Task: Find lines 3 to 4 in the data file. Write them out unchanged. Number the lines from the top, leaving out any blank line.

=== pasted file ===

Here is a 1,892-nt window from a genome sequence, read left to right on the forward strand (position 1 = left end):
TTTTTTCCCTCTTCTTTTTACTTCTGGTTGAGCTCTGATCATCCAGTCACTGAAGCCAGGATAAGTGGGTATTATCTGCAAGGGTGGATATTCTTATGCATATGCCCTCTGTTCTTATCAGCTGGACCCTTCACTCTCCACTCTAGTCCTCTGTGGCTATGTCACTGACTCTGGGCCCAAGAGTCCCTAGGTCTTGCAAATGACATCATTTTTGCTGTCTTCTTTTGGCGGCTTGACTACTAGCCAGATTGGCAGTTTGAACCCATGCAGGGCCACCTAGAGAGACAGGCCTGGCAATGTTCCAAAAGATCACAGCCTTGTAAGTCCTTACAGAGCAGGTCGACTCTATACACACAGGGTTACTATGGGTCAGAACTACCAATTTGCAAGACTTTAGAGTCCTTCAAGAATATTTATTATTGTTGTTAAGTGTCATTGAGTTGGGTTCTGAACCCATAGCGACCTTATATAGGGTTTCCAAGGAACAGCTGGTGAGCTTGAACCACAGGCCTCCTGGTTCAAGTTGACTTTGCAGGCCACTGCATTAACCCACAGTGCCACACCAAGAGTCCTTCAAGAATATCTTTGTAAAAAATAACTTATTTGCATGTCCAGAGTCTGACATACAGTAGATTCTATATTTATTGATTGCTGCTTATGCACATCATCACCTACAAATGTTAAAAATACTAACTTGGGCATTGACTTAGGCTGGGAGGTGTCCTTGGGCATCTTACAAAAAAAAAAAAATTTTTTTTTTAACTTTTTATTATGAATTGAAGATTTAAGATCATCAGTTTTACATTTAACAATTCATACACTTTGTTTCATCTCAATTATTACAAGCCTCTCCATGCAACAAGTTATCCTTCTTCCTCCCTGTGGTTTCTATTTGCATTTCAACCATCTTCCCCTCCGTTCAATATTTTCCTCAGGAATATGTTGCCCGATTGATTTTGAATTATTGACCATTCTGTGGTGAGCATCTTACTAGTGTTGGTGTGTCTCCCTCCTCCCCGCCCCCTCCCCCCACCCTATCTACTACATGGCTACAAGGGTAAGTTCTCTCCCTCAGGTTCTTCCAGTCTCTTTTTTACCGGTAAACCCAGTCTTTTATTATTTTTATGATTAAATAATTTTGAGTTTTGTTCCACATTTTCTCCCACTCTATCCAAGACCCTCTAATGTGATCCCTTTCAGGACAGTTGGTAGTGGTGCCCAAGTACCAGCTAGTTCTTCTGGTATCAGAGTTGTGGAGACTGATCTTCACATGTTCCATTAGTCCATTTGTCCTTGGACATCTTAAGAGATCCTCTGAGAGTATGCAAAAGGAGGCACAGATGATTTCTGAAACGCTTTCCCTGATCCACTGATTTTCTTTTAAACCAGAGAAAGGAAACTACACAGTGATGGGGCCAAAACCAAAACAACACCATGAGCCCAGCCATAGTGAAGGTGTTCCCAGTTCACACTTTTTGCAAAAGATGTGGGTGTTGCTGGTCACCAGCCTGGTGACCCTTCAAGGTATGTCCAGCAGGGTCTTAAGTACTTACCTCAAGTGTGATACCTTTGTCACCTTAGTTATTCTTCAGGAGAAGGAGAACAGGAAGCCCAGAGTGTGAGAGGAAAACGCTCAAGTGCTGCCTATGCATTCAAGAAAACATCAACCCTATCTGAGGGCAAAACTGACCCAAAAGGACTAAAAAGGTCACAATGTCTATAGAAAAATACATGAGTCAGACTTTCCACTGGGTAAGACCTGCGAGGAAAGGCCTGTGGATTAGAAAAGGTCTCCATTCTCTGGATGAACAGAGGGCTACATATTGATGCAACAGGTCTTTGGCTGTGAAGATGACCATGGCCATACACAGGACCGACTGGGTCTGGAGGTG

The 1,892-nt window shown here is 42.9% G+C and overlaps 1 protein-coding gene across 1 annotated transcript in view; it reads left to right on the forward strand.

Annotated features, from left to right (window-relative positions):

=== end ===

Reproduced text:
The 1,892-nt window shown here is 42.9% G+C and overlaps 1 protein-coding gene across 1 annotated transcript in view; it reads left to right on the forward strand.

Annotated features, from left to right (window-relative positions):